Greece gets European assistance for summer wildfire season

Athens – Greece is getting European aid for the first time during a summer wildfire by arriving in Athens for the first time.

The 28 Romanian firefighters were welcomed on Saturday by Climate Crisis and Civil Defense Minister Christo Stilianides and the Greek Fire Service. A total of more than 200 firefighters from six European countries will eventually be sent to Greece.

“Romania is delighted to be joining the pre-deployment program with its unique fire brigade,” said Romanian team leader Colonel Alexandro-Adrian Silic. We already have experience here in Greece.

Along with other countries, including the Romanians, Russia and Turkey, they helped Greece fight the August 2021 wildfires, which ravaged the northern part of Greece’s second-largest island, Ivia, and the southern Peloponnese peninsula.

This year, the European Union has launched a “preliminary pilot project” designed to guide the EU’s permanent cooperation program.


We are increasing our readiness for the # Forest Forest season in Europe. “As of today, +200 (firefighters) are strategically stationed in Greece around Europe. Before the fire goes out of control, they will be in Greece to join the national forces,” said Janice Lenarsich, who took over as European Crisis Administrator for Stilianides on Friday.

The Romanian fire brigade, which has five fire engines, will operate until July 31 in Attica, which includes the capital Athens.

On Friday, July 15, an equal number of Romanian firefighters were relieved. They will be replaced by a strong French team in August.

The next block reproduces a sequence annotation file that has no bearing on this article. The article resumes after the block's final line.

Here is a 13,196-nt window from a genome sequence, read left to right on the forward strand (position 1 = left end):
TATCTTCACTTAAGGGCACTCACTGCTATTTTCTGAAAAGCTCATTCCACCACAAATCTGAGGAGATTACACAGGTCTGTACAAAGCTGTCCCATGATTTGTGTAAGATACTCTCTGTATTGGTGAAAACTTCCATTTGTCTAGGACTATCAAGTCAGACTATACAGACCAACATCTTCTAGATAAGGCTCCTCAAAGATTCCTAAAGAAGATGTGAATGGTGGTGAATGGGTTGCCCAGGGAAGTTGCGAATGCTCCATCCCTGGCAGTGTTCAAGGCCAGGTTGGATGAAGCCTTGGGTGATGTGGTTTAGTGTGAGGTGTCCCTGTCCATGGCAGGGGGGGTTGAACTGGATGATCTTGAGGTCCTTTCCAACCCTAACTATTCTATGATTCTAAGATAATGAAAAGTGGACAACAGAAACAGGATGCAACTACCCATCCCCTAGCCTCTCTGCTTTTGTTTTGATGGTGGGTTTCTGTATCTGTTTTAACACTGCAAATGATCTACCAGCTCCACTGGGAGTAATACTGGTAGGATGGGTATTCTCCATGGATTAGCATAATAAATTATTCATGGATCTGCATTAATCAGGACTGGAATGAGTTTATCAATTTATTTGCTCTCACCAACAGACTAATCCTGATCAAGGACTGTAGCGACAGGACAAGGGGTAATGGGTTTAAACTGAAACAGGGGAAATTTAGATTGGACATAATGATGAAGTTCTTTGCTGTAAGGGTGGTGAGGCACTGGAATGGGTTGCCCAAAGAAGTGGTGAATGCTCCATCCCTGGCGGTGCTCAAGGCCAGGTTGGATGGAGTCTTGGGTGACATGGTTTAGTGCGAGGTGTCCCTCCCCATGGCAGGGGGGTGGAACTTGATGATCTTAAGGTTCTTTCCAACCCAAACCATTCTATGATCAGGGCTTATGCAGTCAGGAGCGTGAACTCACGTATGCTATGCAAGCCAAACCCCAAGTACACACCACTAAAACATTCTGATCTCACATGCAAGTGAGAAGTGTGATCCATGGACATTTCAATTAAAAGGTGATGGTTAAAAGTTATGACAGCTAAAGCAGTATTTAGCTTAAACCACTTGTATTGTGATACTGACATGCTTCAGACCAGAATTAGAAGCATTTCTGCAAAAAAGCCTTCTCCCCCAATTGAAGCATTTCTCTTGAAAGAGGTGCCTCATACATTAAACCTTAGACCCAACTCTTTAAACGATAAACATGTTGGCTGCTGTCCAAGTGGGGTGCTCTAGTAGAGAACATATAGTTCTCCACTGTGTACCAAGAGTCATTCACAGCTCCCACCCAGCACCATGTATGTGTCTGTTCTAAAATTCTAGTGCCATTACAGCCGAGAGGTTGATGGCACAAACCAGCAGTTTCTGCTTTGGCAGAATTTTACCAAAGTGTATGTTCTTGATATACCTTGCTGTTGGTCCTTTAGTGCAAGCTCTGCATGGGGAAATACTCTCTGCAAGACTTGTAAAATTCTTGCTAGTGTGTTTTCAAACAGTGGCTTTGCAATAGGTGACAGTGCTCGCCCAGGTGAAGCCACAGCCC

Four firefighters from 16 Bulgarian firefighters arrived in Larissa, central Greece, on Friday and were welcomed by local officials and firefighters. The Bulgarians will remain in the area in July.

On July 15, 16, German firefighters begin work in Peloponnese; At the beginning of August they will be replaced by 14 Norwegian and 24 Finnish firefighters, who will be relieved once in mid-August, by their equal numbers.


Extreme fires are common in Greece, with the help of hot and dry weather and frequent strong winds. Climate change means that wildfires are also prolonged.

Greek officials say higher fuel costs have increased the challenge of firefighting services in the mountainous country to fight fires.

Greece will start using fire-fighting chemicals this year and will also use fire extinguishers to fight large fires.

Four of the six foreign leaders witnessed a live fire drill west of Athens on Thursday. The German and Norwegian team leaders watched the exercise online.

According to a study by a coalition of international research institutes, the spread of wildfires and increasing fires have a negative impact on efforts to curb carbon dioxide emissions because forests are depleted and absorb carbon dioxide. According to the study, the intensity of wildfires may increase over time.



Leftis Pitrakis contributed to this report.

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